Friday, July 14, 2017

Places of Pilgrimage

For Bastille Day, we join George Piggford in looking at the O'Connors' pilgrimage to Lourdes.

In spring 1958 Flannery O’Connor embarked on her one and only trip to Europe. Although, as Brad Gooch has noted, O’Connor styled herself an “accidental pilgrim,” this trip was primarily one of pilgrimage, especially to the famous Marian shrine in Lourdes, France.

After spending some time with her friends Sally and Robert Fitzgerald in Italy and visiting Paris, O’Connor traveled with her mother and a group of other Georgia pilgrims to Lourdes. There in 1858 the Virgin Mary reportedly appeared to a young woman named Bernadette Soubirous. The centenary of this event inspired O’Connor’s “Cousin Katie” Semmes to suggest—or really, insist upon—the trip. Her hope was that the healing properties attributed to the waters at the shrine might be beneficial to O’Connor’s worsening health.

Although O’Connor declared in a letter to Elizabeth Hester that “I am one of those people who could die for his religion easier than take a bath for it,” she did make the journey to that holy site, in her own words, “as a pilgrim.” After some resistance and “with bad grace,” she entered the pool in turn with the other malades. She was understandably dismayed by the unsanitary conditions of the common bath, the shared “sack that you take a bath in,” and the “thermos bottle of Lourdes water” passed around from pilgrim to pilgrim that “everybody had a drink out of.”
“Somebody in Paris told me the miracle at Lourdes is that there are no epidemics, and I found this to be the truth,” she later quipped to Elizabeth Bishop; “apparently nobody catches anything.”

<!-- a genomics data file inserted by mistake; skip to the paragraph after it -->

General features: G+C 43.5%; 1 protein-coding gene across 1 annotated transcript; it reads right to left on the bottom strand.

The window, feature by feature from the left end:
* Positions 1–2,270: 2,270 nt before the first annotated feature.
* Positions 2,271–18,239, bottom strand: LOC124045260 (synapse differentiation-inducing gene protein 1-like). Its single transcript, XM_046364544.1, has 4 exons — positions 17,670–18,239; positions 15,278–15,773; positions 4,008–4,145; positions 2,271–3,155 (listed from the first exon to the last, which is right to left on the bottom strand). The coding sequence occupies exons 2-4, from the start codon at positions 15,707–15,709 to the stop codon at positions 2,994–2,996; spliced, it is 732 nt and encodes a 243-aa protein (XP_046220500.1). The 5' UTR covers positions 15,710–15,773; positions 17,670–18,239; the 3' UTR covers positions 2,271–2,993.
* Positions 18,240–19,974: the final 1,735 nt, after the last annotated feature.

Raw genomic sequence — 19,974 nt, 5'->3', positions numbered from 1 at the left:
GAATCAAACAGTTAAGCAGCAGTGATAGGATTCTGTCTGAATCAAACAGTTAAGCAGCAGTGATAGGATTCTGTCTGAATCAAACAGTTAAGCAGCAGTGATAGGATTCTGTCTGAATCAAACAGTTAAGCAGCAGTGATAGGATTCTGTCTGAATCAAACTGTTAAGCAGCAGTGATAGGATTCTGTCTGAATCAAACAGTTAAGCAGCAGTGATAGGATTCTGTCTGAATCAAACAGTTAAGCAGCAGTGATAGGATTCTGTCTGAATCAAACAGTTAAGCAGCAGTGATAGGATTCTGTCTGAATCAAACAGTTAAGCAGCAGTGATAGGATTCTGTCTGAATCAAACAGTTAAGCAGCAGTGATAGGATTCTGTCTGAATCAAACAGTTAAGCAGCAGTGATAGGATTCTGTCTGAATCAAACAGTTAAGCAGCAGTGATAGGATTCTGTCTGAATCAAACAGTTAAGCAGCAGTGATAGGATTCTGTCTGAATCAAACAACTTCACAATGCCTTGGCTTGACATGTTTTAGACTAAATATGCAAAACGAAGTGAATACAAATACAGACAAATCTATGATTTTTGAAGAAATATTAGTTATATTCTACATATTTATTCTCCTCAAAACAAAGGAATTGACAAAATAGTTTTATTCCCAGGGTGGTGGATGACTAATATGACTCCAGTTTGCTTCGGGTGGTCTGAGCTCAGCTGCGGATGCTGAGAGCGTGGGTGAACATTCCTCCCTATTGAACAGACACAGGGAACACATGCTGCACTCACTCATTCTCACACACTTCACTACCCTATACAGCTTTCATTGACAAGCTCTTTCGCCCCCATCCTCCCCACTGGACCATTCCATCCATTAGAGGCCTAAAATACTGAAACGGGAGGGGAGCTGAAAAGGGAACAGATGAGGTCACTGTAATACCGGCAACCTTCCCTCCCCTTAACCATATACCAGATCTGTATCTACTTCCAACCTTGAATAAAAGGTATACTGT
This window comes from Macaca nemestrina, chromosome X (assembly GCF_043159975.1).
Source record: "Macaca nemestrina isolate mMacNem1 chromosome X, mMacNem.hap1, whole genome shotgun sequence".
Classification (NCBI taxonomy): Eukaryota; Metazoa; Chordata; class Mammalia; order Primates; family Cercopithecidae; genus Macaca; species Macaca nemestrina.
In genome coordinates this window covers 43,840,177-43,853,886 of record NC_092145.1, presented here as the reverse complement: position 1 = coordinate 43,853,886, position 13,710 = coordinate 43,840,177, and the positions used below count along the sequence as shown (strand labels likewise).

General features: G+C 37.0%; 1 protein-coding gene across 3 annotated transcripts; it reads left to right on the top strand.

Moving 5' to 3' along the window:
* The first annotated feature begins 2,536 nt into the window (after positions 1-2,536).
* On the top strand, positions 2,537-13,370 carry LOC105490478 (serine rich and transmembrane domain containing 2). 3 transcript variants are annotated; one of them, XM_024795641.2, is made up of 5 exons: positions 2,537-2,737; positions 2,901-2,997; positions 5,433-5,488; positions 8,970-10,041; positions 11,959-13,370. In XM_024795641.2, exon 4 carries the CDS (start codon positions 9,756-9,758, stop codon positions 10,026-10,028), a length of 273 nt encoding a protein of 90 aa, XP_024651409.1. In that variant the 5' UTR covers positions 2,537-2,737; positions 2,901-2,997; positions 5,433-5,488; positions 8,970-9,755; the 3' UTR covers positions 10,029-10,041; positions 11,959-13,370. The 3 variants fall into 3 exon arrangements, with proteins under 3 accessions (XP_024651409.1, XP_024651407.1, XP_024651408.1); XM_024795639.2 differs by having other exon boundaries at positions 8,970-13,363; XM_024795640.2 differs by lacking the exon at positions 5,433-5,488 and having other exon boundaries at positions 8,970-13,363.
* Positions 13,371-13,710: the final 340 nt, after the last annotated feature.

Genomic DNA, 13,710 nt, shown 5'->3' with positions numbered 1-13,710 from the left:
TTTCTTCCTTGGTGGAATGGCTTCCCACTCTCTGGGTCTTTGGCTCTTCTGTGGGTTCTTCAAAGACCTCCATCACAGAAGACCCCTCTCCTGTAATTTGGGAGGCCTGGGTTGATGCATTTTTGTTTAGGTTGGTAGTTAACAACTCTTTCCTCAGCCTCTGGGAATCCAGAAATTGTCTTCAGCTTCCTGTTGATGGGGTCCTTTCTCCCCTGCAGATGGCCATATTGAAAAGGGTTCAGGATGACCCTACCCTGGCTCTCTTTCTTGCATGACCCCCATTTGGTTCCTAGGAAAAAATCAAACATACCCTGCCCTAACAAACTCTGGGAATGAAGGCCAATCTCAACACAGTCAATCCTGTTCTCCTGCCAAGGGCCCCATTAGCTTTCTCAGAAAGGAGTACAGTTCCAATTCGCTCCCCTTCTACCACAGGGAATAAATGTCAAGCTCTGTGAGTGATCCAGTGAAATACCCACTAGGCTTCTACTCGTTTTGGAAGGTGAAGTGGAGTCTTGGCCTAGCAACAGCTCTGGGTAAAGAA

After a return to Italy and a special blessing by Pope Pius XII at the Vatican, O’Connor and her mother travelled home to Andalusia. By the end of the year O’Connor reported to Hester that “the trip to Lourdes has effected some improvement in my bones,” which, according to her doctors, “were beginning to recalcify.”

Cousin Katie, who was herself very ill in Savannah, was thrilled to hear of this improvement. Despite O’Connor’s sardonic comments about the pilgrimage, she was herself open to, and suspected that she might have experienced, the power of the miraculous. She added in the same letter to Hester: “Before we went they told me I would never be off the crutches. Since last week I am being allowed to walk around the house without them.”

O’Connor even attributed renewed progress on the novel The Violent Bear It Away to her experience on the pilgrimage. “I am by no means finished,” she wrote to Hester, “but at least I know that it’s possible. I must say I attribute this to Lourdes more than the recalcifying bone. Anyway it means more to me.” Certainly the European trip reinvigorated her body, at least temporarily, as well as her literary imagination.